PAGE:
The phone rang quite early just the other morning. I’m an early morning riser, and I’d been already up and was about half way through the feeding of my multiple cages full of canaries, which were now in the busy process of feeding their third batch of newly hatched young. It is not unusual for me to get several phone calls throughout any given morning, but this one, as early as it was, not long after the breaking of dawn, brought on a flash of apprehension.
But I needn’t have worried. It was a local commuter, heading to work, at some distant location, and his early morning route had taken him down what I believe to be known as Sideroad 19. Through the magic of the cell phone, at this early hour, when I answered, with my usual salutation, “Hopkins here,” he blurted, “Good, I was hoping I had hit the right numbers. I know its early but I thought you’d be interested; the osprey are back, and I’m sitting here watching them now as I speak.”
I have not been fortunate enough to have been out to this particular site as yet, but I understand that a young pair built a nest on a hydro pole’s cross arms, and through the courtesy of the members of Hydro One, who by-passed the current last year, a platform was erected up and above the danger of the wires, which the osprey have accepted as theirs. This is good news to me, for it signifies a complete change in the line of thinking of the public in general since I was a little gaffer growing up on the farm. Back then, it was the general practice to shoot any and all predator type birds if they interfered even slightly, with the so-called progress of man.
Contrary to what it may sound, being fish eaters, the osprey have been a great help to the game fishing sport of our area. They lower the population of the invasive carp, (offspring of goldfish dumped in our rivers) and suckers; both of which are bottom feeders and in addition to rooting up the protective silt catching vegetation, they suck up the eggs of the native trout which spawn, in the fall, on the gravel beds of our streams and rivers. In addition they stir up the silt which covers and smothers the eggs on the gravel beds where they are doomed to remain all winter.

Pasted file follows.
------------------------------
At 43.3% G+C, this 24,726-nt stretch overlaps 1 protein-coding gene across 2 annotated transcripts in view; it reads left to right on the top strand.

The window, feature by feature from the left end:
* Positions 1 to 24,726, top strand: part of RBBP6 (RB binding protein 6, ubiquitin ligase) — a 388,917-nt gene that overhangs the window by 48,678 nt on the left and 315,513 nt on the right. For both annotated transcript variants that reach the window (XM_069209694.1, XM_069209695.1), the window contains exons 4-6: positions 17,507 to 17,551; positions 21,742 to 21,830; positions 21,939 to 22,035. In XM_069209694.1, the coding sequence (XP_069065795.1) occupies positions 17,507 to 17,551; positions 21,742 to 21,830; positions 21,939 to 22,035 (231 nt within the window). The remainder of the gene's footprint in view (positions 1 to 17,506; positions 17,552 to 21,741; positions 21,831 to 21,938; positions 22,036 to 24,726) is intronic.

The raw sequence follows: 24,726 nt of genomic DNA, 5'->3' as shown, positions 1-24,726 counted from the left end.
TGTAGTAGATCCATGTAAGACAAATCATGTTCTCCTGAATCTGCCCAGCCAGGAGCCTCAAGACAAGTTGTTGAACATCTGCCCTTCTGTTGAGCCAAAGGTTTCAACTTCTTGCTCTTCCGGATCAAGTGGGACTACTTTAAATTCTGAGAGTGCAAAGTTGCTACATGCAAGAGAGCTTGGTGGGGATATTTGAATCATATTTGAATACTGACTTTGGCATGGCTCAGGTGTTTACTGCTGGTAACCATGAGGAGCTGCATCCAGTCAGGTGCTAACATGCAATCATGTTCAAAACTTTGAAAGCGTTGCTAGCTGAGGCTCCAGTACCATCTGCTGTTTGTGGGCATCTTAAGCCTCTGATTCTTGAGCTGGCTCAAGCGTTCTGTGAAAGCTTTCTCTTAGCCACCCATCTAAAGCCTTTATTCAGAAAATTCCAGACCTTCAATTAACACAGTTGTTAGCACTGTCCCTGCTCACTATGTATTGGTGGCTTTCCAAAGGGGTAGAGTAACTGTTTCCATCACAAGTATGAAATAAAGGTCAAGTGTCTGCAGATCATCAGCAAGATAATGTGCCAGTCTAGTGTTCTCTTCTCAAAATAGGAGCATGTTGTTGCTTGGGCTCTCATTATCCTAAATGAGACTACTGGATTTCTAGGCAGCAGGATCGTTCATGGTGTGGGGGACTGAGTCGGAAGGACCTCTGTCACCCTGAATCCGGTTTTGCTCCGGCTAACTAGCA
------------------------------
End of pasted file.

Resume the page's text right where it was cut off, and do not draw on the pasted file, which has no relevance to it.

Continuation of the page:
Mother Nature, in her exquisite wisdom in balancing nature, has geared both of those nuisance fish to spawn in the weed beds along the banks of the river, in late spring along about the time the young osprey are demanding great amounts of food.
Though osprey are great fish catchers, which they do by diving headlong into the water, and they do feast on trout on occasion, their life is made easier by the timing and spawning habits of these slower swimming vagrants of our sport fishing streams. I have often had calls from observers telling me they have seen an osprey carrying a golden coloured fish, so if they swoop down to grab one from your lily pool, don’t panic, just consider it as a new bird at your liquid bird feeding stations.
By the way folks, I hope you haven’t put away your big marking pencil, ’cause I am busier this spring than a one armed paperhanger and I have a couple of dates that I would like you to mark down just in case you happen to be in the area at that time.
1) April 19, from 2 to 4:30pm at the Burdette Gallery, 1km south of Dufferin Road 3, half way between Fergus and Orangeville. We will be doing a make- and take-home birdhouse workshop in conjunction with their wood working show.
2) April 26, from 10am to 3pm at the Book Fair, in conjunction with their Home Show at the West End community centre, off of Imperial Road in Guelph.
3)And too, not last and certainly not least, on May 3, the week before Mother’s Day, from 10am to 4pm, I hope to be having a launching and signing of my third book, which is the second of The Best Of Bits and Pieces at Roxanne’s Book and card shop on St. Andrews Street West, in Fergus.
I expect to see you all there; think Mom, think Grandma, think Grandpa, think Auntie, think neighbour. It will bring back a lot of memories that will certainly brighten their day.
Take care, ’cause we care.